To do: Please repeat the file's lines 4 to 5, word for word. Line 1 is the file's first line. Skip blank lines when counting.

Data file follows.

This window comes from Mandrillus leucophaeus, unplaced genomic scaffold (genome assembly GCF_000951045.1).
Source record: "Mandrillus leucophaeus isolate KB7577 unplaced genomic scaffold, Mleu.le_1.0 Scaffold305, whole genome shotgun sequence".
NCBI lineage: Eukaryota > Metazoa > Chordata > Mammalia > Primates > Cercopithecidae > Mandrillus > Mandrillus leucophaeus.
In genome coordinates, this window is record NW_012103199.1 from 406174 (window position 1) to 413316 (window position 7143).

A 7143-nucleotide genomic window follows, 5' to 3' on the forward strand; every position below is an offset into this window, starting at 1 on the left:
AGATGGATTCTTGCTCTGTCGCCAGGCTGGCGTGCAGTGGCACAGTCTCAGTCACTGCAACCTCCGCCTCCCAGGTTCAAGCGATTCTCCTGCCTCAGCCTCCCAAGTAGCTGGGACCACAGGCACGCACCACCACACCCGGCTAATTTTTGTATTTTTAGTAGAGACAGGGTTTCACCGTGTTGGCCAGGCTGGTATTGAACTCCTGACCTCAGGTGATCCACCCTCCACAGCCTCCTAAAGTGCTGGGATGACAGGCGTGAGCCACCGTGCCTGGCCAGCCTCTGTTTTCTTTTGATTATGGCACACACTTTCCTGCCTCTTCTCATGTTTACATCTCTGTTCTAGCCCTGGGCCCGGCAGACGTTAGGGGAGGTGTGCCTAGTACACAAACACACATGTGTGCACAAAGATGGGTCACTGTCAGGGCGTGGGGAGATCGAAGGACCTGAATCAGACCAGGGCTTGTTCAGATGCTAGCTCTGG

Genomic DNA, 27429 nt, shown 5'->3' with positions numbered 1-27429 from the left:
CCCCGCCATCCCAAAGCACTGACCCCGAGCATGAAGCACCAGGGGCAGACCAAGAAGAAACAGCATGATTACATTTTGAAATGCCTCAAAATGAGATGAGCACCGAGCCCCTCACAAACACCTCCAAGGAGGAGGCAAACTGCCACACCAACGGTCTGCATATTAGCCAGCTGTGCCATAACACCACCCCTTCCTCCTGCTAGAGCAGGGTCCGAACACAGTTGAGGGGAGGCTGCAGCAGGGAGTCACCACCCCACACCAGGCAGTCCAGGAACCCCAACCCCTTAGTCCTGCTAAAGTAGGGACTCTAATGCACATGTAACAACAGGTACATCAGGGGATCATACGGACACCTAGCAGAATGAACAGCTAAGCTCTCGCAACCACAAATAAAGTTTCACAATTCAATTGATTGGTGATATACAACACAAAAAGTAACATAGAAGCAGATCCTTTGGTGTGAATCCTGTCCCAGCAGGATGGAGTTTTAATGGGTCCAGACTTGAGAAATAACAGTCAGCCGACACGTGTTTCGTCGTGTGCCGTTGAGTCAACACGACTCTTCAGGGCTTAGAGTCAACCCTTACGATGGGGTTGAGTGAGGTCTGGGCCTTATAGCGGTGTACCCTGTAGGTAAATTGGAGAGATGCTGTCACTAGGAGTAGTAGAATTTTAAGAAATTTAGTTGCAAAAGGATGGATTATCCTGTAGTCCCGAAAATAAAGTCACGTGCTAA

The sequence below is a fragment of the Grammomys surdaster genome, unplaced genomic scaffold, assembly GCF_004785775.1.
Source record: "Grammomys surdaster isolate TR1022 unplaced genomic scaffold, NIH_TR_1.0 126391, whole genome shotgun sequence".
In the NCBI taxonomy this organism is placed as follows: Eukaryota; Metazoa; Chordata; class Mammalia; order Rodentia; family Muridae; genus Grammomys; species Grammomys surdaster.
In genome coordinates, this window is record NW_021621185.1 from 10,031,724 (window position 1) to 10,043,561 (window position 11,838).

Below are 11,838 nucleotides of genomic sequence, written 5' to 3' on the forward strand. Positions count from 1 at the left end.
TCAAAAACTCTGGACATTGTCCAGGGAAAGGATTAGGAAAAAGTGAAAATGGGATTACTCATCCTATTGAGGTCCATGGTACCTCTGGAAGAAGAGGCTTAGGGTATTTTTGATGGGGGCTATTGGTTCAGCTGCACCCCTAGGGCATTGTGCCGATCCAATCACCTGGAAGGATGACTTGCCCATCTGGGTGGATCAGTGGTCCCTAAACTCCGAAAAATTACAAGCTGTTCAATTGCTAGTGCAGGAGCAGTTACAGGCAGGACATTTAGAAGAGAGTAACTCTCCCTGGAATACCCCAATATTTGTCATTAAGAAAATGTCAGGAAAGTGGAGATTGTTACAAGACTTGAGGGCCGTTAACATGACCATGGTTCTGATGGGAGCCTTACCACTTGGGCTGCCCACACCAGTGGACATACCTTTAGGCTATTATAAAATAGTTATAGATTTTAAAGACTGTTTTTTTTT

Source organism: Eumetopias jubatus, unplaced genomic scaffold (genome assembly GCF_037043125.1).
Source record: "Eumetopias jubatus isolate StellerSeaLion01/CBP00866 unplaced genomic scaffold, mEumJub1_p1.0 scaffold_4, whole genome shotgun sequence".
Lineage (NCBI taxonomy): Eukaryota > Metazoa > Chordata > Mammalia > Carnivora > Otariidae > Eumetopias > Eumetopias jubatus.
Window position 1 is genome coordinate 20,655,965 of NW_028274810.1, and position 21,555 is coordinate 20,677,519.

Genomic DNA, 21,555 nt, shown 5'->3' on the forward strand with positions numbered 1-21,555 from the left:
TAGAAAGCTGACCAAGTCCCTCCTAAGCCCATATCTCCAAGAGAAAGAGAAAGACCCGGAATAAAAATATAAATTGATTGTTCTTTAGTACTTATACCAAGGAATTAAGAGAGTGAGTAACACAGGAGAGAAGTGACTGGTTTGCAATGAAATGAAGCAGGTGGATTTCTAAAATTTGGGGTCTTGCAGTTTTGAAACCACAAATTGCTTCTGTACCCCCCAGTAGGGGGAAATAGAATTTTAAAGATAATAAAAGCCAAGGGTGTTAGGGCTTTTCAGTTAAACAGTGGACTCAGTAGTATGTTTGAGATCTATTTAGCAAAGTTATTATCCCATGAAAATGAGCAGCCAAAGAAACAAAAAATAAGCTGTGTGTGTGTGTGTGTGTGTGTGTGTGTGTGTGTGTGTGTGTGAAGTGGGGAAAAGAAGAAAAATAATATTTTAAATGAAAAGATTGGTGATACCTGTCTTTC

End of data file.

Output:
In genome coordinates, this window is record NW_012103199.1 from 406174 (window position 1) to 413316 (window position 7143).

A 7143-nucleotide genomic window follows, 5' to 3' on the forward strand; every position below is an offset into this window, starting at 1 on the left: